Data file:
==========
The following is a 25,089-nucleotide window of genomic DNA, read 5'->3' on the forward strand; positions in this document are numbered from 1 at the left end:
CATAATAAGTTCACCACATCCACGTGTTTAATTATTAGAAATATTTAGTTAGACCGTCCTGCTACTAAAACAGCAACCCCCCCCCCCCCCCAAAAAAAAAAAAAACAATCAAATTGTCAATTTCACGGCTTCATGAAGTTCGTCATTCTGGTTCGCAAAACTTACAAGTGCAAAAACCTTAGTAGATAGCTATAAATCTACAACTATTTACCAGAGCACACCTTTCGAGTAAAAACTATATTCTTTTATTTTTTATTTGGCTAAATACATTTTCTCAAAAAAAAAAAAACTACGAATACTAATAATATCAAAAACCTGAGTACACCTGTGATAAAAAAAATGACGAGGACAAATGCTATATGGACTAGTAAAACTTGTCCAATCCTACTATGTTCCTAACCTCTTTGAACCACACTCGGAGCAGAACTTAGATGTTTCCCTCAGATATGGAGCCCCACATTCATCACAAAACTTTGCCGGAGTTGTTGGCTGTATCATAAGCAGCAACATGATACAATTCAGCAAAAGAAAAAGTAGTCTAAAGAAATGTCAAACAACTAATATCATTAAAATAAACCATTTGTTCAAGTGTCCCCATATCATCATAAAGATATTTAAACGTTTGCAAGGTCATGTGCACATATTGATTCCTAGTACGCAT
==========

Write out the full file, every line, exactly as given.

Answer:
The following is a 25,089-nucleotide window of genomic DNA, read 5'->3' on the forward strand; positions in this document are numbered from 1 at the left end:
CATAATAAGTTCACCACATCCACGTGTTTAATTATTAGAAATATTTAGTTAGACCGTCCTGCTACTAAAACAGCAACCCCCCCCCCCCCCCAAAAAAAAAAAAAACAATCAAATTGTCAATTTCACGGCTTCATGAAGTTCGTCATTCTGGTTCGCAAAACTTACAAGTGCAAAAACCTTAGTAGATAGCTATAAATCTACAACTATTTACCAGAGCACACCTTTCGAGTAAAAACTATATTCTTTTATTTTTTATTTGGCTAAATACATTTTCTCAAAAAAAAAAAAACTACGAATACTAATAATATCAAAAACCTGAGTACACCTGTGATAAAAAAAATGACGAGGACAAATGCTATATGGACTAGTAAAACTTGTCCAATCCTACTATGTTCCTAACCTCTTTGAACCACACTCGGAGCAGAACTTAGATGTTTCCCTCAGATATGGAGCCCCACATTCATCACAAAACTTTGCCGGAGTTGTTGGCTGTATCATAAGCAGCAACATGATACAATTCAGCAAAAGAAAAAGTAGTCTAAAGAAATGTCAAACAACTAATATCATTAAAATAAACCATTTGTTCAAGTGTCCCCATATCATCATAAAGATATTTAAACGTTTGCAAGGTCATGTGCACATATTGATTCCTAGTACGCAT